University to begin pair of archaeology projects in Charleston harbor and Hampton County
The University of South Carolina’s Institute for Archaeology and Anthropology (SCIAA) is gearing up for two very different excavation projects that will take researchers to the bottom of the Charleston harbor and to remote areas along the Savannah River in Hampton County.
In March, underwater archaeologist James Spirek will comb the depths of the Charleston harbor to record Civil War shipwrecks and submerged coastal-defense features, such as batteries and obstructions or torpedoes. The project is funded by the American Battlefield Protection Program of the National Park Service.
The strategic position of Charleston and the protracted naval warfare surrounding the blockade has led military historians to view the entire harbor as a naval battlefield. Spirek’s research will give archaeologists, historians and others a detailed understanding of the novel techniques and strategies developed by Confederate and Union forces for conducting naval warfare. One example will be the major Union ironclad assault in 1863, which was thwarted by innovative Confederate counter-measures. The research also will focus on studying the role of the coastal landscape in shaping the combatant’s actions and explaining the presence of the underwater cultural heritage on the battlefield.
In May, SCIAA director Dr. Charlie Cobb will head to a remote area near Garnett in Hampton County. There Cobb, along with archaeologists Drs. Chester DePratter and Christopher Gillam and a group of undergraduate students, will begin excavations in hopes of yielding a better understanding of trade relations in the late 1600s and 1700s between Native Americans and Charleston colonists along Carolina’s Southern frontier border.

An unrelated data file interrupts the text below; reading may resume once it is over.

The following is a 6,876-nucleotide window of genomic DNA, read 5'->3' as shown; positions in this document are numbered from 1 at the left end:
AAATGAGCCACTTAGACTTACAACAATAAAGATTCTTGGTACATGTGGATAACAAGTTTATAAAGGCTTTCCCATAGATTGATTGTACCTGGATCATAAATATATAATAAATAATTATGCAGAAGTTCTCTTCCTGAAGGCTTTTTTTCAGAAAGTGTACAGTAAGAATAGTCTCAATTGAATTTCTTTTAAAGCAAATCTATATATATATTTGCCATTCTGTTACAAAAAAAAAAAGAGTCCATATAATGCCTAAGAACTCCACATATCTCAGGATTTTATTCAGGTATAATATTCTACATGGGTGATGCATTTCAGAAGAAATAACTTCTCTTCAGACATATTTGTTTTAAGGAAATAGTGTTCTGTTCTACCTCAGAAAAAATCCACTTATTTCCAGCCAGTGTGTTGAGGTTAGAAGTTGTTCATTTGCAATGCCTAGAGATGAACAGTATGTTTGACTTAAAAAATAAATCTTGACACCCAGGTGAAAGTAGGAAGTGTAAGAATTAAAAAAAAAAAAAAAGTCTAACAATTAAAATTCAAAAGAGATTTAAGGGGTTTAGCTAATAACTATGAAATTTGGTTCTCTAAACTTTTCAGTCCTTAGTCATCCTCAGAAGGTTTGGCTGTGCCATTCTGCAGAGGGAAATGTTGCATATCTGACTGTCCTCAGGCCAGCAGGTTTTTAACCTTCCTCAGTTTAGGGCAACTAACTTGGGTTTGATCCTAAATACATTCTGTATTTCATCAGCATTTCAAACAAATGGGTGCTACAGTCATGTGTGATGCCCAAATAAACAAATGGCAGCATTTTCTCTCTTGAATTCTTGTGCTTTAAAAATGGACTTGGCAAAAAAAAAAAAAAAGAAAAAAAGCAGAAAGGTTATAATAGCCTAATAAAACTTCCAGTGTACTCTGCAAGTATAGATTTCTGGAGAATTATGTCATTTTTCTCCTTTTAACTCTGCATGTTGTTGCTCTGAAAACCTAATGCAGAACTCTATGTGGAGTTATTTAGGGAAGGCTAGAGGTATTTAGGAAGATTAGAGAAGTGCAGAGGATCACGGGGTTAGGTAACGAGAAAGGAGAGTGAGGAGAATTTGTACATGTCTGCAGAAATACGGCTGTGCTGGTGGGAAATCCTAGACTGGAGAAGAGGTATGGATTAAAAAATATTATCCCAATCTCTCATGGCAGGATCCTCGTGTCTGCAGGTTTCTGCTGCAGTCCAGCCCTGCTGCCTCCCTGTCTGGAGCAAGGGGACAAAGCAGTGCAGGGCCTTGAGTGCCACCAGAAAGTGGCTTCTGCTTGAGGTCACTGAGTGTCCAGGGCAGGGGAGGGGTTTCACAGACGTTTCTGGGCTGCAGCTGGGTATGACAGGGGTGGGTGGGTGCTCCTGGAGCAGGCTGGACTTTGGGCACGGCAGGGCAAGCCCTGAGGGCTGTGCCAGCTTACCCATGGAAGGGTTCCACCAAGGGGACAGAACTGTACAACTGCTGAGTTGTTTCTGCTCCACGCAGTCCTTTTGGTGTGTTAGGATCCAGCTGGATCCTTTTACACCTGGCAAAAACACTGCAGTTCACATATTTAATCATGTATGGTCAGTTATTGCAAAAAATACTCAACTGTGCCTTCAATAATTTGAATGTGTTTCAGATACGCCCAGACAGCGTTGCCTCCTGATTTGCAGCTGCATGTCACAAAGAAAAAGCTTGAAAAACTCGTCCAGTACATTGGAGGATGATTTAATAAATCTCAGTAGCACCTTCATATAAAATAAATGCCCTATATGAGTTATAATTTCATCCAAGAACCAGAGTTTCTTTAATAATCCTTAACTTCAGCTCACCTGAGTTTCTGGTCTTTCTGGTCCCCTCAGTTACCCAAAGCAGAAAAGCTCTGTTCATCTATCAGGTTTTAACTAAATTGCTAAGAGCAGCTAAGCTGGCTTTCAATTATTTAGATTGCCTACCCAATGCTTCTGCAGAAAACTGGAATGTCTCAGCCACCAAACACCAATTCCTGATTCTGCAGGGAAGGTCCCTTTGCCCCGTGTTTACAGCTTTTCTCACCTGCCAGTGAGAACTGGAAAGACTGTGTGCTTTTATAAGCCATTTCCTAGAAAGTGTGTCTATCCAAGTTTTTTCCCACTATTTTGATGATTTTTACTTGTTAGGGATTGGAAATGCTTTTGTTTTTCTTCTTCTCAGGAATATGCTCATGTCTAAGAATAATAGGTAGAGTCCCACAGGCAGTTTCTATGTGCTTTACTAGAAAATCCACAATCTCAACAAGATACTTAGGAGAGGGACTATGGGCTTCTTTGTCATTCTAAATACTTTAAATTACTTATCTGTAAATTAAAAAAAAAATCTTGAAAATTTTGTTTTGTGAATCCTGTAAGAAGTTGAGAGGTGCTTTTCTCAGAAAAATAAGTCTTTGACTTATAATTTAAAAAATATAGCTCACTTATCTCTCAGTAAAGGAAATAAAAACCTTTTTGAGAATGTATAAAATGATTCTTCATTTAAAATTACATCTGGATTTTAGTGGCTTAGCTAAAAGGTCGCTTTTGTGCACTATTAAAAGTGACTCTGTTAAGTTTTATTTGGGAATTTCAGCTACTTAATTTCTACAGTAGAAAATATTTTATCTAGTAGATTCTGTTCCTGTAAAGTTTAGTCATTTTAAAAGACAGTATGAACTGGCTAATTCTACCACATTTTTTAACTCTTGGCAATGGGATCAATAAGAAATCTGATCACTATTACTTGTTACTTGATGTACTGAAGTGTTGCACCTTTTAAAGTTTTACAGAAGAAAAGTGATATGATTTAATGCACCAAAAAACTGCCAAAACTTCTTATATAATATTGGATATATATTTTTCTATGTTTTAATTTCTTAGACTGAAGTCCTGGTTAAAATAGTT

Specifically, the archaeologists want to reveal new information on how trade led to a large-scale migration of Native Americans to the area, whether the Native Americans participated in the labor-intensive fur trade and how early trade led to the adoption of European material culture and foodways by Native Americans. They will study these topics at the site of Palachacolas Town, established by emigre Native Americans from Southern Georgia in 1707.
Funded by the National Science Foundation, the project will involve two years of excavation and study.
SCIAA, part of the College of Arts and Sciences, was established in 1963 as a University of South Carolina research institute and a cultural resource management agency for the state of South Carolina. To learn more about SCIAA, its research projects and outreach programs, call 803-777-8170.